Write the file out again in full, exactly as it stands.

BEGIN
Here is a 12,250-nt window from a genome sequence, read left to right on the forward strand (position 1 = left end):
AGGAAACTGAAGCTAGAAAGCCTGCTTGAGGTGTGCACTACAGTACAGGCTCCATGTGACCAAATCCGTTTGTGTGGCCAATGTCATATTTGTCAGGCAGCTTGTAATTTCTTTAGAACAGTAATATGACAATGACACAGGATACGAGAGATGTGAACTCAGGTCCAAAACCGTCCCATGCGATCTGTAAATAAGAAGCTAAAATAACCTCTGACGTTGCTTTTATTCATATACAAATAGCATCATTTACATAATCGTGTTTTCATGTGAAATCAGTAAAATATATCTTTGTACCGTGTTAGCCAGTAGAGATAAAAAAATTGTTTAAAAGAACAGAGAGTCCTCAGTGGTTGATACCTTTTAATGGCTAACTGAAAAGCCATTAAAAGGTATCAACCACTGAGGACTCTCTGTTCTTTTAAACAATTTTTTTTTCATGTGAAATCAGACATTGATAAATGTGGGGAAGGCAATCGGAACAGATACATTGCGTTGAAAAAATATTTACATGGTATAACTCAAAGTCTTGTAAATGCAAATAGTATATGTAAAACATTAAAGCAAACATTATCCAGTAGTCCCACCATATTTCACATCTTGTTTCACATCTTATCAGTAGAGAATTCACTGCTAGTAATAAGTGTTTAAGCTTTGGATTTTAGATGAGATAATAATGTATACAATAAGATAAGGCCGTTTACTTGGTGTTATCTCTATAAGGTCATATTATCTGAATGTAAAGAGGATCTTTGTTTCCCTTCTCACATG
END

Here is a 12,250-nt window from a genome sequence, read left to right on the forward strand (position 1 = left end):
AGGAAACTGAAGCTAGAAAGCCTGCTTGAGGTGTGCACTACAGTACAGGCTCCATGTGACCAAATCCGTTTGTGTGGCCAATGTCATATTTGTCAGGCAGCTTGTAATTTCTTTAGAACAGTAATATGACAATGACACAGGATACGAGAGATGTGAACTCAGGTCCAAAACCGTCCCATGCGATCTGTAAATAAGAAGCTAAAATAACCTCTGACGTTGCTTTTATTCATATACAAATAGCATCATTTACATAATCGTGTTTTCATGTGAAATCAGTAAAATATATCTTTGTACCGTGTTAGCCAGTAGAGATAAAAAAATTGTTTAAAAGAACAGAGAGTCCTCAGTGGTTGATACCTTTTAATGGCTAACTGAAAAGCCATTAAAAGGTATCAACCACTGAGGACTCTCTGTTCTTTTAAACAATTTTTTTTTCATGTGAAATCAGACATTGATAAATGTGGGGAAGGCAATCGGAACAGATACATTGCGTTGAAAAAATATTTACATGGTATAACTCAAAGTCTTGTAAATGCAAATAGTATATGTAAAACATTAAAGCAAACATTATCCAGTAGTCCCACCATATTTCACATCTTGTTTCACATCTTATCAGTAGAGAATTCACTGCTAGTAATAAGTGTTTAAGCTTTGGATTTTAGATGAGATAATAATGTATACAATAAGATAAGGCCGTTTACTTGGTGTTATCTCTATAAGGTCATATTATCTGAATGTAAAGAGGATCTTTGTTTCCCTTCTCACATG